He uses these extremities to walk along the bottom when feeding, dragging his tail behind him in a cloud of sand. His preferred feeding site lies in only 4m of water and, as you cruise alongside, he occasionally gives you a wink with his black button eyes as if saying: Here, have some of my grass.
     Only rarely is he moved to a stronger reaction. Coming up for breath every 10 minutes or so, he likes to be left alone, obviously feeling vulnerable near the surface. Unlike cetaceans, which have a blowhole, the dugong exhales through his oversized nostrils before breaking the surface, allowing him to spend minimum time there and stay undetected.
     With a stroke of his powerful fluke he can outswim even the most enthusiastic diver to find privacy when he needs it. Dugongs are mistakenly reputed to be sluggish swimmers, perhaps because they are confused with the manatee, the only other member of the order Sirenia.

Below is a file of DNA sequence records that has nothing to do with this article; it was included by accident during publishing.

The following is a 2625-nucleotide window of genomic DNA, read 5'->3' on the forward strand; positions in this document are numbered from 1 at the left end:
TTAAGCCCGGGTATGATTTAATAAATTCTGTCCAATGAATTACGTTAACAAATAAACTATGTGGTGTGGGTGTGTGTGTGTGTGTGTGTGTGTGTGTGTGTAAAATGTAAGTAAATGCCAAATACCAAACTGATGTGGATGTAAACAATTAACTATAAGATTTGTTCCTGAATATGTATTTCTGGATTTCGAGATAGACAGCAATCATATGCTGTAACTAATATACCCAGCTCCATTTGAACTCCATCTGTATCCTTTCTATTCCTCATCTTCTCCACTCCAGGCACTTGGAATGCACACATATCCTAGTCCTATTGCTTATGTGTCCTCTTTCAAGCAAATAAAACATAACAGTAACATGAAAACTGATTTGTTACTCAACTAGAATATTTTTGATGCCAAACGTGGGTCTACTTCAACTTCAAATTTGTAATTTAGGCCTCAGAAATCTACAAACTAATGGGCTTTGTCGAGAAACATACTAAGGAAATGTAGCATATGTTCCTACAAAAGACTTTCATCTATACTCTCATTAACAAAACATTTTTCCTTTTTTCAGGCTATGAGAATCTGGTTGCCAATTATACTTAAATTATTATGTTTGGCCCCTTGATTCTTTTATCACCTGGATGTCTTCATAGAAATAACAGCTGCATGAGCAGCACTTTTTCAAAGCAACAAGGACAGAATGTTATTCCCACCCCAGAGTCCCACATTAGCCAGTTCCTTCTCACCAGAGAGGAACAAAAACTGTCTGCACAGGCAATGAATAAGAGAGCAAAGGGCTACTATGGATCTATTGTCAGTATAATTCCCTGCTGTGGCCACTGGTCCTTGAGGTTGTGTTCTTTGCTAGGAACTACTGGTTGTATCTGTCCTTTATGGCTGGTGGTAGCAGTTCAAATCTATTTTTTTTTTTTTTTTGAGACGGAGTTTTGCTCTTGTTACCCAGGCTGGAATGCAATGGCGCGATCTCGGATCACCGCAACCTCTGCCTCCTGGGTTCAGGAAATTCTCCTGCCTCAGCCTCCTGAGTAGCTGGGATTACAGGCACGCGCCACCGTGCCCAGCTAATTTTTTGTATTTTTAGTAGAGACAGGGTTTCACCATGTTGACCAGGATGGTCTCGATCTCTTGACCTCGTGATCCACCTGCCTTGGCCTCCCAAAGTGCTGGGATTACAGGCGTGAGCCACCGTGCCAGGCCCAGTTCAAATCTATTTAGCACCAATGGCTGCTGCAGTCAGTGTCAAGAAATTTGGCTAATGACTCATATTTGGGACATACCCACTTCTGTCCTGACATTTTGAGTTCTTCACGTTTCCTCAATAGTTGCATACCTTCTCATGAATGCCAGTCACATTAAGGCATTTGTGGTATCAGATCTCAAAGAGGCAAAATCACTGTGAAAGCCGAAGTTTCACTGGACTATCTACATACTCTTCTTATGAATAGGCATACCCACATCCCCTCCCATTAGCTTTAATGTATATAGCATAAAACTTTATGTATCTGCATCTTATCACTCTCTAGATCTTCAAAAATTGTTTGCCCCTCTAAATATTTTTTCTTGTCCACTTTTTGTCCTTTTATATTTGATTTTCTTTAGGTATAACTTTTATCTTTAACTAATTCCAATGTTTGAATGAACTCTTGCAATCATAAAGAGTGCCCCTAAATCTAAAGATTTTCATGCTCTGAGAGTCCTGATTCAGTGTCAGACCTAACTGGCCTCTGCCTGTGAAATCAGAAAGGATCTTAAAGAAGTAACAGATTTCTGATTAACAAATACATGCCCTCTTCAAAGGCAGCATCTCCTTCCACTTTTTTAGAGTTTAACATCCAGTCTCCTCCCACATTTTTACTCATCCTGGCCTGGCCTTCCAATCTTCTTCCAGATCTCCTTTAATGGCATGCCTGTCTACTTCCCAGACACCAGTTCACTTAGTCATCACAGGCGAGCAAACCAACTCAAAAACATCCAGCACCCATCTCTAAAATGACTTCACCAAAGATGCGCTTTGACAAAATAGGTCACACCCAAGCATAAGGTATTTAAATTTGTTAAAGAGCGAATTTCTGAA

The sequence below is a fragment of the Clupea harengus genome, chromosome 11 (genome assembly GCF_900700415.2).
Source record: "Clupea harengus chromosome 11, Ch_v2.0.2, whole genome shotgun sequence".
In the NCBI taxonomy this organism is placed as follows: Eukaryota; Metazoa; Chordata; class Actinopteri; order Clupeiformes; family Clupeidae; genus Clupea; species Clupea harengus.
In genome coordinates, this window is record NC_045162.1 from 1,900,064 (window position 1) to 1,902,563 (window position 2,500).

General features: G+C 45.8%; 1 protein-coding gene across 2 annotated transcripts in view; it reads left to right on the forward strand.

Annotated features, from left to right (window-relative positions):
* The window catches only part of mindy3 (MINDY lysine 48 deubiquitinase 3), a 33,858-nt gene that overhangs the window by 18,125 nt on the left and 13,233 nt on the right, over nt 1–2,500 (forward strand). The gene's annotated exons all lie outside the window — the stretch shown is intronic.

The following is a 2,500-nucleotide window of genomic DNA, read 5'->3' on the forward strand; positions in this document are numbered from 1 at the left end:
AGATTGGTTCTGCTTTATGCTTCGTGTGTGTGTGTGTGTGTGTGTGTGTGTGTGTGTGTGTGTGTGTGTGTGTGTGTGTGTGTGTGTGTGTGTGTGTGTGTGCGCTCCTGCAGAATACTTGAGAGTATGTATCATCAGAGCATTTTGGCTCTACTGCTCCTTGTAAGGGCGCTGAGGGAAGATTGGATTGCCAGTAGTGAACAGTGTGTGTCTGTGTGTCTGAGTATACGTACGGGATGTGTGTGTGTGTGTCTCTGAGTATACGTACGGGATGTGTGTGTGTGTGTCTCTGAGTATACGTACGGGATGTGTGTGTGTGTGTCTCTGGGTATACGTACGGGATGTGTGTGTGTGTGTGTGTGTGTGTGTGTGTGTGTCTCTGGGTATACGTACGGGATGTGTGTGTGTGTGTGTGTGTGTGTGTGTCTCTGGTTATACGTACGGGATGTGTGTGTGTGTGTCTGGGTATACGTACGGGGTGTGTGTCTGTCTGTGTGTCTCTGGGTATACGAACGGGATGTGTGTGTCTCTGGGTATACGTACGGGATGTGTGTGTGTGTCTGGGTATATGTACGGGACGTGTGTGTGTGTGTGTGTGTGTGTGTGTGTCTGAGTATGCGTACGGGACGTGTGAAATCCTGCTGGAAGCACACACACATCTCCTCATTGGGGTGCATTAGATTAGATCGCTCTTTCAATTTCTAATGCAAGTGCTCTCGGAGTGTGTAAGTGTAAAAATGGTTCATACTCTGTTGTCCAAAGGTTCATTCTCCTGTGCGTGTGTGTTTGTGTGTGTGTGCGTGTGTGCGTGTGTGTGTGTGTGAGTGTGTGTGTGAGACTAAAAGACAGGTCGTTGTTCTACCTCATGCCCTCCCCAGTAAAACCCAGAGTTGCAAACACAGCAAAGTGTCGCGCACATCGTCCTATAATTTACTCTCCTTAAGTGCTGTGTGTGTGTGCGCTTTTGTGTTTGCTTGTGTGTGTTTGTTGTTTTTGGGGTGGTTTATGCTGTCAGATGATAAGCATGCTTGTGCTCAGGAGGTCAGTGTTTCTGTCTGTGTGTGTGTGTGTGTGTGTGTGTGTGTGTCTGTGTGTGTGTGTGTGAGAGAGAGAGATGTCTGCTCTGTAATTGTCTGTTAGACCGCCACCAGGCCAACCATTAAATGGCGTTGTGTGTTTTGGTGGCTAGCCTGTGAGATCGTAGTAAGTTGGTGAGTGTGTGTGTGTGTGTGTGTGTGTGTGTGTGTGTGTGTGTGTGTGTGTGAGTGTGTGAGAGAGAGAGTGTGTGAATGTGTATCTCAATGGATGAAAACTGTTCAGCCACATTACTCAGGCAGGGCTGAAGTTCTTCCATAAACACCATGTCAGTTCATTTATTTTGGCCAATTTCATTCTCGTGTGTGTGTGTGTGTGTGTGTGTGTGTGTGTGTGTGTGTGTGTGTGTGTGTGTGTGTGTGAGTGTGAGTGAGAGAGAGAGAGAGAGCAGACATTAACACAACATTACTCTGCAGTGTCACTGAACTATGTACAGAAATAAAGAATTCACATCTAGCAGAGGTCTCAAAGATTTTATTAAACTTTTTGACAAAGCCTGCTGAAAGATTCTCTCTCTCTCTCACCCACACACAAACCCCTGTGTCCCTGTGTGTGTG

Early sailors christened sea cows Sirens after the beautiful winged women whose singing lured unwary sailors onto rocks in Greek mythology. One look at this one makes it obvious that those sailors judgment was unreliable.
     Dugongs are locally known as Cow fis and, being mammals and herbivores, they do have more in common with cows than with fish. They look somewhat prehistoric, probably because of their high specialisation on one particular seagrass.
     Scientific data is patchy on these shy animals. Dugong dugon is the sole member of the family of Dugongidae, which ranges from East Africa to the western Pacific. In many places they have been hunted to extinction, but they are now protected in most places, including Vanuatu.
     Females give birth to a single calf about every 3-7 years and have a gestation period similar to humans. The young are suckled for 18 months. A lucky dugong can live for up to 75 years, and it takes about 10 years to reach sexual maturity. The individual in Lamen Bay, a fully grown male, weighs about 400kg.
     A country like Vanuatu, scarcely populated or industrialised, seems to provide sustained habitats for dugong communities. The local people coexist nonchalantly with their sea cows and cant quite understand the fuss visitors make about them, but are happy to paddle you out in a dugout to see them.